Module 11.2 Slides

Report
Module 11
Compliance with
established quality
assurance requirements
1
Learning objectives
At the end of this module you will be able to:
explain the three main components of the
QA system and their importance;
adhere to the QC and EQA procedures.
2
Content outline
• Quality assurance (QA) in mycobacteriology:
– internal quality assurance (IQA) or quality control
QC
– external quality assessment (EQA)
– quality improvement (QI)
3
Definitions
• Quality assurance (QA)
System designed to continuously improve the
reliability and efficiency of laboratory services.
Includes internal quality control, external quality
assessment, and quality improvement.
• Quality control (QC)
Includes all means by which the TB laboratory
controls operations (instrument checks, checking
new lots of staining solutions, reagents, media).
4
Definitions
• External quality assessment (EQA):
– participating laboratories assess their
capabilities through panel testing;
– includes on-site evaluation of the laboratory.
5
Definitions
• Quality improvement (QI):
– to permanently remove obstacles to success;
– involves continued monitoring, identifying defects;
– followed by remedial action (e.g. retraining);
– often relies on effective on-site evaluation visits.
6
Quality assurance in
mycobacteriology
System designed to improve:
– reliability
– efficiency
– use
of laboratory services in order to achieve
the required technical quality in laboratory
diagnosis.
7
The process of quality assurance
should be continuous and monitored
Organized according to existing laboratory
network levels:
• Central laboratories
• Intermediate laboratories
• Peripheral laboratories
8
Quality assurance
• Process of effective and systematic
monitoring of all laboratory activities
– establishes limits of acceptable standard of
test performance;
– ensures laboratory data accuracy, reliability,
reproducibility, comparability;
– not for punitive purposes!
QA is the responsibility of all laboratory
technicians and supervisors.
9
Quality assurance should be:
• Practical
• Workable
• Comprehensive
10
QA should be applied to:
•
•
•
•
•
•
•
•
Laboratory arrangement
Human resources (training, health control)
Laboratory equipment
Collection and transport of specimens
Handling of specimens
Reagents and media
Culture procedures
Reporting of results
11
QA – laboratory arrangement
• BSL2/BSL3
• Doors in the laboratory to be kept
closed.
• Work areas, equipment and supplies
arranged for logical and efficient workflow (clean to dirty).
• Benches swabbed at least once a day
with an appropriate disinfectant.
12
QA – laboratory administration
• Use Standard Operating Procedures
(SOPs).
• Keep written procedures in the laboratory
for easy reference.
• Any changes must be dated and initialled
by the laboratory supervisor.
• Retain all records for 2 years.
13
QA – human resources
• Training (retraining)
– before starting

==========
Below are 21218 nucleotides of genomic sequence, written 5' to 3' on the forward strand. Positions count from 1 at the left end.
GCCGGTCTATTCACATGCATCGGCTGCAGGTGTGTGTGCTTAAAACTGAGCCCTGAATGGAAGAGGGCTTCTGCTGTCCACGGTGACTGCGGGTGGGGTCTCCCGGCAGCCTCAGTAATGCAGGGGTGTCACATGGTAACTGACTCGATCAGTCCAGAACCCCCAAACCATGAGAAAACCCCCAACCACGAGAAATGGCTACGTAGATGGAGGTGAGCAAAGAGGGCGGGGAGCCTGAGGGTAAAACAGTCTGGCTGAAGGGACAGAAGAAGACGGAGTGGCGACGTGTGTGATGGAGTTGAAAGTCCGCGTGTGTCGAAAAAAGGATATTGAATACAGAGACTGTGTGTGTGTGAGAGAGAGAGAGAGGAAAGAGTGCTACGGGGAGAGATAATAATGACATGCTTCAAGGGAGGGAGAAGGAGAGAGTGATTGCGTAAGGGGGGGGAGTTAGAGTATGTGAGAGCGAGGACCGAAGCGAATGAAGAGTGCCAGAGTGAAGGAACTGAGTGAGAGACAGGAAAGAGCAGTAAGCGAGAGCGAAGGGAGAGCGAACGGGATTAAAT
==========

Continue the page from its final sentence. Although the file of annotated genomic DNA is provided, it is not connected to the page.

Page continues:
– refreshment
– in case of failure
• Adequate number
14
Training form
(example for
NTP)
15
QA – laboratory equipment
• Equipment should meet the
manufacturer’s claims and specifications.
• Equipment should be calibrated.
• Dated service records must be kept for all
equipment.
• Equipment must be monitored regularly to
ensure constant accuracy and necessary
precision.
16
QC – biological safety cabinet
Daily checks:
•Minimal airflow: 0.38–0.51 metre/second (75–
100 feet/minute) depending on (sub)classification.
•Check the magnehelic gauge in the exhaust
duct for any pressure drop across the
filters; replace the filters when the gauge
indicates that the airflow across the front
opening has dropped below optimal levels.
17
QC – other equipment
• Refrigerator 2–8 ºC / Freezer – 20°C
– record temperature daily;
– clean monthly;
– defrost or check refrigerator and freezer
compartment every 3 months.
• Glassware:
– discard chipped or etched glassware;
– ensure that glassware is free of detergents;
– do not store sterile glassware for more than
3 weeks before it is used.
18
Trimester :
Month
QC model
for
monitoring
temperature
of equipment
Year :
Temp.
Visa
°C
(Initials)
Month
Temp.
Visa
°C
(Initials)
Month
1
1
1
2
2
2
3
3
3
4
4
4
5
5
5
6
6
6
7
7
7
8
8
8
9
9
9
10
10
10
11
11
11
12
12
12
13
13
13
14
14
14
15
15
15
16
16
16
17
17
17
18
18
18
19
19
19
20
20
20
21
21
21
22
22
22
23
23
23
24
24
24
25
25
25
26
26
26
27
27
27
28
28
28
29
29
29
30
30
30
31
31
31
Temp.
Visa
°C
(Initials)
19
QA – collection and transport of
specimens
• Process specimens only in response to written
requests – do not consider oral requests.
• Insist on specimen request forms being kept separate
from the specimens.
• Insist on adequately completed request forms and
proper labelling of specimens.
• Differentiate specimens for diagnosis from those for
control of treatment. Lack of this information rules out
the use of monitoring of bacteriological results as a
method of IQA.
20
QC – handling of specimens